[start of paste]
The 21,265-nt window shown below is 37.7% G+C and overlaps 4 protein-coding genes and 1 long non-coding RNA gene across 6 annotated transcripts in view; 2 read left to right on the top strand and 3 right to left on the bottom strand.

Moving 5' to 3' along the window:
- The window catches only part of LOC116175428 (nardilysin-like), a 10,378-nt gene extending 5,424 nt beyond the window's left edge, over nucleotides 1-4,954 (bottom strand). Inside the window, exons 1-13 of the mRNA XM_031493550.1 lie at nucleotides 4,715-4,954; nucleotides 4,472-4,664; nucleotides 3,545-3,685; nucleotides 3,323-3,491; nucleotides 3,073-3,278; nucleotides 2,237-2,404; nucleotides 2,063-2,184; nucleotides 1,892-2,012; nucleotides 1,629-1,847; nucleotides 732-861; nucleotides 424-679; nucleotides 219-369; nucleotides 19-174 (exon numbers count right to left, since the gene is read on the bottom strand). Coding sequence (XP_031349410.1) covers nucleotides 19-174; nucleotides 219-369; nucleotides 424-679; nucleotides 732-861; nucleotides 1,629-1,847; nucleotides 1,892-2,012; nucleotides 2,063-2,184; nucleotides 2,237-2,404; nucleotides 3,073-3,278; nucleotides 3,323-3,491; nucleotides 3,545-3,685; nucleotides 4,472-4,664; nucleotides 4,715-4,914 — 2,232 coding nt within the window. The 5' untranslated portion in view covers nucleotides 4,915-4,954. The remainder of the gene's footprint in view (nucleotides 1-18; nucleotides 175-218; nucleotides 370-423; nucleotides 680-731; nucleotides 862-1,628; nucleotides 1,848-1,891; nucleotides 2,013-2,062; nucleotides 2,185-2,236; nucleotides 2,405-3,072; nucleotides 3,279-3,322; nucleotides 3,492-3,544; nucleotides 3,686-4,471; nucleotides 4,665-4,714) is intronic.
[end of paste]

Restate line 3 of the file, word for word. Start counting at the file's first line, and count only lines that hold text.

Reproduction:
- The window catches only part of LOC116175428 (nardilysin-like), a 10,378-nt gene extending 5,424 nt beyond the window's left edge, over nucleotides 1-4,954 (bottom strand). Inside the window, exons 1-13 of the mRNA XM_031493550.1 lie at nucleotides 4,715-4,954; nucleotides 4,472-4,664; nucleotides 3,545-3,685; nucleotides 3,323-3,491; nucleotides 3,073-3,278; nucleotides 2,237-2,404; nucleotides 2,063-2,184; nucleotides 1,892-2,012; nucleotides 1,629-1,847; nucleotides 732-861; nucleotides 424-679; nucleotides 219-369; nucleotides 19-174 (exon numbers count right to left, since the gene is read on the bottom strand). Coding sequence (XP_031349410.1) covers nucleotides 19-174; nucleotides 219-369; nucleotides 424-679; nucleotides 732-861; nucleotides 1,629-1,847; nucleotides 1,892-2,012; nucleotides 2,063-2,184; nucleotides 2,237-2,404; nucleotides 3,073-3,278; nucleotides 3,323-3,491; nucleotides 3,545-3,685; nucleotides 4,472-4,664; nucleotides 4,715-4,914 — 2,232 coding nt within the window. The 5' untranslated portion in view covers nucleotides 4,915-4,954. The remainder of the gene's footprint in view (nucleotides 1-18; nucleotides 175-218; nucleotides 370-423; nucleotides 680-731; nucleotides 862-1,628; nucleotides 1,848-1,891; nucleotides 2,013-2,062; nucleotides 2,185-2,236; nucleotides 2,405-3,072; nucleotides 3,279-3,322; nucleotides 3,492-3,544; nucleotides 3,686-4,471; nucleotides 4,665-4,714) is intronic.